Thinking theologically can be a tough thing to do—even for us pastors. That’s because we focus most of our energy and attention on what I all “the horizontal” aspects of ministry. Thinking vertically is a discipline few have mastered.
We much prefer to live in the here-and-now realm, seeing life horizontally as others see it, dealing with realities we can . . .
We are much more comfortable with the tactile, the familiar, the logic shaped by our culture and lived out in our times.
But God offers a better way to live—one that requires faith as it lifts us above the drag and grind of our immediate little world.
It opens new dimensions of thought and introduces a perspective without human limitations. In order to enter this better way, we must train ourselves to think theologically.
Once we’ve made the switch, our focus turns away from ourselves, removing us from a self-centered realm of existence and opening the door of our minds to a God-centered frame of reference, where all things begin and end with Him.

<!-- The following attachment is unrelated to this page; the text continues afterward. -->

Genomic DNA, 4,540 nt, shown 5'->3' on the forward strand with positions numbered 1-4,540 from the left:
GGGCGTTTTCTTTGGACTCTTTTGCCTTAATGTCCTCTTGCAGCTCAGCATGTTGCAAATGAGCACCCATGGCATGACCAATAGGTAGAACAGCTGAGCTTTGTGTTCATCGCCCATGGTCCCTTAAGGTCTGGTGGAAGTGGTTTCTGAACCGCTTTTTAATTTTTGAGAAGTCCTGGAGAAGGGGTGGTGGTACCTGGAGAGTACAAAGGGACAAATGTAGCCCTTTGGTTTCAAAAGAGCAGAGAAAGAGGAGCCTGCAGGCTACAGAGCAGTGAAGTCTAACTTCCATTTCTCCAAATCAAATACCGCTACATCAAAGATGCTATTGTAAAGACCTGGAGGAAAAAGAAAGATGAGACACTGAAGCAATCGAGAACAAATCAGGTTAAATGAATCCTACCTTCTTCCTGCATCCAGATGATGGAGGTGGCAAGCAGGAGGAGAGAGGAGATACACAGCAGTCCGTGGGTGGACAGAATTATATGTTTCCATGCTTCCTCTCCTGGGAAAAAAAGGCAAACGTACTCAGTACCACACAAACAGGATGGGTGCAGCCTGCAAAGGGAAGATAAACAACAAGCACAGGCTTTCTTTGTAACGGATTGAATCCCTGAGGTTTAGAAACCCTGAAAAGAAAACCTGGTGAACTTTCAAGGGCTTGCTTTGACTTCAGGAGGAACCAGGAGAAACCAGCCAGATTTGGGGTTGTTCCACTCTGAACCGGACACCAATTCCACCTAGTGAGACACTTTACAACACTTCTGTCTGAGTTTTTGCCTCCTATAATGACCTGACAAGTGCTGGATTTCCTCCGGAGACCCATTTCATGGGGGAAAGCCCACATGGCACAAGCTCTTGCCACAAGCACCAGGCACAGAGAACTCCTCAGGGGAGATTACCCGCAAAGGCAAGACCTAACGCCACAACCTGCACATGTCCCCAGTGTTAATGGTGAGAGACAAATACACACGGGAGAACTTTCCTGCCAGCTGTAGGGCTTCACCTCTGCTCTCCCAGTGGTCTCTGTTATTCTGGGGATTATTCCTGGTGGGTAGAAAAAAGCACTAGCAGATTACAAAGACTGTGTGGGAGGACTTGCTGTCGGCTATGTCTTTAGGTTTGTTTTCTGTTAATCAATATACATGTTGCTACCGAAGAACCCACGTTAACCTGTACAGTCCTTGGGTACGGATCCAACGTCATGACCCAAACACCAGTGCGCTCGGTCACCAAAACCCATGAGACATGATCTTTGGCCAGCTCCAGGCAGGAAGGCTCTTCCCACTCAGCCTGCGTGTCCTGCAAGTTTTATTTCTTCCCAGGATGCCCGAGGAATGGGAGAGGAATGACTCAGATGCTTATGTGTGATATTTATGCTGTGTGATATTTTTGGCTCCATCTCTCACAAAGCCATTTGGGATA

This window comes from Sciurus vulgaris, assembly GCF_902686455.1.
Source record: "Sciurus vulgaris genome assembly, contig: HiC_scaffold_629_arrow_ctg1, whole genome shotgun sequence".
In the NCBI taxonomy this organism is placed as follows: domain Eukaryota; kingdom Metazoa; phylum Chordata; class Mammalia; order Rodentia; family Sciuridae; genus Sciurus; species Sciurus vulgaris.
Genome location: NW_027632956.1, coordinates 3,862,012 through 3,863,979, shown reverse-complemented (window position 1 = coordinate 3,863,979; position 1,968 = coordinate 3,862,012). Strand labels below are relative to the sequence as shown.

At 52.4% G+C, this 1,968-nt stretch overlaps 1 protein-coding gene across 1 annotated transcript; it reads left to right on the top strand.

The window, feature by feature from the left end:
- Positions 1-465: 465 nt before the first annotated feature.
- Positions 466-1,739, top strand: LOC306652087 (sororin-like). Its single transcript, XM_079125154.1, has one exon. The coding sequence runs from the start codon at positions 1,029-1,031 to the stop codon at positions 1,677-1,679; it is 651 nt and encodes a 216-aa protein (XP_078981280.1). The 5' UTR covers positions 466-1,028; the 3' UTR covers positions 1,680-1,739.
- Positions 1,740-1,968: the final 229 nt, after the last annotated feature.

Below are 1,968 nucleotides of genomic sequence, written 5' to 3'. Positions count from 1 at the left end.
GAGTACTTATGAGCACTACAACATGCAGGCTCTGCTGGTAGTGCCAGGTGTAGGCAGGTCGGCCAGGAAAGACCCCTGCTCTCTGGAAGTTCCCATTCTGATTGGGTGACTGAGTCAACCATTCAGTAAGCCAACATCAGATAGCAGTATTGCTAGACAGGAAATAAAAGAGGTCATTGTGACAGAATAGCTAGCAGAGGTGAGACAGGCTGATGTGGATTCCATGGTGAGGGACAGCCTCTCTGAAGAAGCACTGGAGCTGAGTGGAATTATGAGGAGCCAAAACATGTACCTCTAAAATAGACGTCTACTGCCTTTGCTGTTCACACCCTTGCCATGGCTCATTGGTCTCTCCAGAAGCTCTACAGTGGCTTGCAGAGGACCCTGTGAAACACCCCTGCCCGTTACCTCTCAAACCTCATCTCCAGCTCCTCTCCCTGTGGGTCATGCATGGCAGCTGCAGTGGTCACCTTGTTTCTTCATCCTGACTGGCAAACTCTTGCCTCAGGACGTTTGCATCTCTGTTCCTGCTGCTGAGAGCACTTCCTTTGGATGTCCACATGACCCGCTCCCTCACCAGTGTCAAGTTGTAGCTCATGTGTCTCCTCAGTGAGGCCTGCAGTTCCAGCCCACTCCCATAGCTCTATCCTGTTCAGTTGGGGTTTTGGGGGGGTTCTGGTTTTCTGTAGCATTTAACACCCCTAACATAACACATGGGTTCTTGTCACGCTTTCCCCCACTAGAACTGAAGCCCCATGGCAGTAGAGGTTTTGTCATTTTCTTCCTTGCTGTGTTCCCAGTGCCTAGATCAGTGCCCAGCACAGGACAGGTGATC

God called Jeremiah to minister Israel on His behalf.
Jeremiah was afraid to accept the assignment because, from his perspective, he was too young, too inexperienced—and he feared the response of God’s people. A purely horizontal perspective. Can you relate?
The Lord silenced such horizontal thinking by telling Jeremiah that He knew him even before he was conceived and had set him apart for this work, long before he was born.
God also promised to protect him and to deliver him and to use him mightily. That started Jeremiah thinking theologically–in other words, on a more “vertical plane.”
Jeremiah needed to obey without fear or hesitation. Hard times would surely come—all of which God had ordained and purposed in His plan.
But Jeremiah could take great comfort in knowing that God would be faithful even amid the inevitable hardships of ministry.
God had called him and would protect him. And even the opposition Jeremiah would encounter (which God permitted to occur) would not stop or alter God’s plan (which He had decreed would occur.)
Take a moment right now and read the previous paragraph again. Read it out loud, if at all possible. As you do, replace Jeremiah’s name with your own.
Did you do it? If you did, you’re already thinking more theologically.